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E.g., 04/30/2017
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Your search has returned 21736 articles:
  • Feature

    There’s still a lot we don’t know about the proton

    Nuclear physicist Evangeline Downie hadn’t planned to study one of the thorniest puzzles of the proton.

    But when opportunity knocked, Downie couldn’t say no. “It’s the proton,” she exclaims. The mysteries that still swirl around this jewel of the subatomic realm were too tantalizing to resist. The plentiful particles make up much of the visible matter in the universe. “We’re made of them...

    04/18/2017 - 08:00 Physics, Particle Physics, Quantum Physics
  • Mystery Solved

    Hawk moths convert nectar into antioxidants

    Hawk moths have a sweet solution to muscle damage.

    Manduca sexta moths dine solely on nectar, but the sugary liquid does more than fuel their bodies. The insects convert some of the sugars into antioxidants that protect the moths’ hardworking muscles, researchers report in the Feb. 17 Science.

    When animals expend a lot of energy, like hawk moths do as they rapidly beat their wings...

    04/17/2017 - 07:00 Ecology, Microbiology
  • Television

    The drama of Albert Einstein’s life unfolds in the new series Genius

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    Albert Einstein was a master of physics, but his talent in personal relationships was decidedly underdeveloped. A new 10-episode series, Genius, airing on the National Geographic Channel, focuses on the facets of Einstein’s life where he was anything but a virtuoso.

    Genius is a dramatization, not a documentary. The series reveals the human side of the famously brainy...

    04/16/2017 - 08:00 Physics, History of Science
  • Science Visualized

    Cells’ stunning complexity on display in a new online portal

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    Computers don’t have eyes, but they could revolutionize the way scientists visualize cells.

    Researchers at the Allen Institute for Cell Science in Seattle have devised 3-D representations of cells, compiled by computers learning where thousands of real cells tuck their component parts.

    Most drawings of cells in textbooks come from human interpretations gleaned by...

    04/12/2017 - 07:00 Cells
  • News

    Scientists seek early signs of autism

    Soon after systems biologist Juergen Hahn published a paper describing a way to predict whether a child has autism from a blood sample, the notes from parents began arriving. “I have a bunch of parents writing me now who want to test their kids,” says Hahn, of Rensselaer Polytechnic Institute in Troy, N.Y. “I can’t do that.”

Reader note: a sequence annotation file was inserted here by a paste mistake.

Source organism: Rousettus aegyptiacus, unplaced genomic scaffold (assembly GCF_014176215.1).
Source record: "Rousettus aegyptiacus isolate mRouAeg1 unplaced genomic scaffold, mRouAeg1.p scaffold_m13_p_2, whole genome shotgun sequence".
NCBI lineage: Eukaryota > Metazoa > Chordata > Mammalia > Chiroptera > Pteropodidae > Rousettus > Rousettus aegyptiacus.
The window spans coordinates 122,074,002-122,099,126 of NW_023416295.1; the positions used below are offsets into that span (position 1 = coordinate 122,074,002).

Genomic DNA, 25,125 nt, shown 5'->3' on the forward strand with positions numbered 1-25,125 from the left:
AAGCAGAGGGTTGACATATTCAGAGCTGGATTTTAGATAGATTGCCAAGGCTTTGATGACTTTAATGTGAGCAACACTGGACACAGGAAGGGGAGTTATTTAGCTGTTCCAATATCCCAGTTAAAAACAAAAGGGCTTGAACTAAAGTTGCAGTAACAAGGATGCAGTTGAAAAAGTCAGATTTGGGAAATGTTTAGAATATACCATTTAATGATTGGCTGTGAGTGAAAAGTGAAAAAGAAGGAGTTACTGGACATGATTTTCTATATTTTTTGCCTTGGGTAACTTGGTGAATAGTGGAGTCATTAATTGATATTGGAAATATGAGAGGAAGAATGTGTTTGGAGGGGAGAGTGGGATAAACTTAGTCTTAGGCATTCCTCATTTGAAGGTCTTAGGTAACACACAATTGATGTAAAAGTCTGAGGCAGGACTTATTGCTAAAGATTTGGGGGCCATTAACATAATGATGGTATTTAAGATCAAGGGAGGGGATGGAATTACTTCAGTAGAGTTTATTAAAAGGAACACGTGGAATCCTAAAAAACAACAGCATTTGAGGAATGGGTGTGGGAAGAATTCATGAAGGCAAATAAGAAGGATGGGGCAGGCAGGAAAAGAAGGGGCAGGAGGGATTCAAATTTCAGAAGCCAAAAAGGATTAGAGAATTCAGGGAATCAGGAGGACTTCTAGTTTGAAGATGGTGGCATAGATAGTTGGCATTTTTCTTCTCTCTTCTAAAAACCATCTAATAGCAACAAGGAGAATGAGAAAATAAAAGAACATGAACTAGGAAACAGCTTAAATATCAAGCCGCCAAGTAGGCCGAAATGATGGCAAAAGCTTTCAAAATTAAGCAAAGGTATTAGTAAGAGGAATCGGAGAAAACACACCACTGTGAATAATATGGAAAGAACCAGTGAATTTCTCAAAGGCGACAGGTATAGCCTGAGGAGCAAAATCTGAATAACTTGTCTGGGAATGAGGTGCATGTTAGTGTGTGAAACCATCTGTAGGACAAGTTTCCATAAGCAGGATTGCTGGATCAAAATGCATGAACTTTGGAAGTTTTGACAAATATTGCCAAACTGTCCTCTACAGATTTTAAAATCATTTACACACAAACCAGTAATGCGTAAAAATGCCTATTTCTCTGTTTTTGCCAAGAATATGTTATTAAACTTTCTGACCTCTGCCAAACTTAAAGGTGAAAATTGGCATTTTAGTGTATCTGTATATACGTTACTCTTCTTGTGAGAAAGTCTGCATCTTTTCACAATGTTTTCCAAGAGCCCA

That’s because despite their promise, his group’s results,...

    04/10/2017 - 07:00 Human Development, Neuroscience
  • News

    Genetic risk of getting second cancer tallied for pediatric survivors

    WASHINGTON — A second cancer later in life is common for childhood cancer survivors, and scientists now have a sense of the role genes play when this happens. A project that mined the genetic data of a group of survivors finds that 11.5 percent carry mutations that increase the risk of a subsequent cancer.

    “We’ve always known that among survivors, a certain population will experience...

    04/07/2017 - 13:00 Cancer, Biomedicine, Genetics
  • News

    Common virus may be celiac disease culprit

    A common and usually harmless virus may trigger celiac disease. Infection with the suspected culprit, a reovirus, could cause the immune system to react to gluten as if it was a dangerous pathogen instead of a harmless food protein, an international team of researchers reports April 7 in Science.

    In a study in mice, the researchers found that the reovirus, T1L, tricks the immune system...

    04/06/2017 - 14:03 Health, Immune Science
  • News

    Cephalopods may have traded evolution gains for extra smarts

    Octopus, squid and cuttlefish don’t always follow the rules laid out in their DNA. Straying from prescribed genetic instructions may have increased the cephalopods’ thinking prowess, but comes at a cost, a new study suggests.

    Once genes have been copied from DNA into RNA, these cephalopods heavily edit the genes’ protein-making directions, researchers report April 6 in Cell. The study...

    04/06/2017 - 12:00 Genetics
  • Growth Curve

    Language heard, but never spoken, by young babies bestows a hidden benefit

    The way babies learn to speak is nothing short of breathtaking. Their brains are learning the differences between sounds, rehearsing mouth movements and mastering vocabulary by putting words into meaningful context. It’s a lot to fit in between naps and diaper changes.

    A recent study shows just how durable this early language learning is. Dutch-speaking adults who were adopted from South...

    04/05/2017 - 14:00 Human Development, Health
  • News

    Massive red, dead galaxy spotted in young universe

    A hefty red, dead galaxy in the early universe appears to have bulked up a bit too fast.

    The galaxy, seen as it was when the universe was only 1.65 billion years old, weighs at least three times as much as the Milky Way, but has stopped making stars. Other galaxies at the time tend to be much smaller and continue to churn out stars. How such a monster was made in less than a billion...

    04/05/2017 - 13:00 Astronomy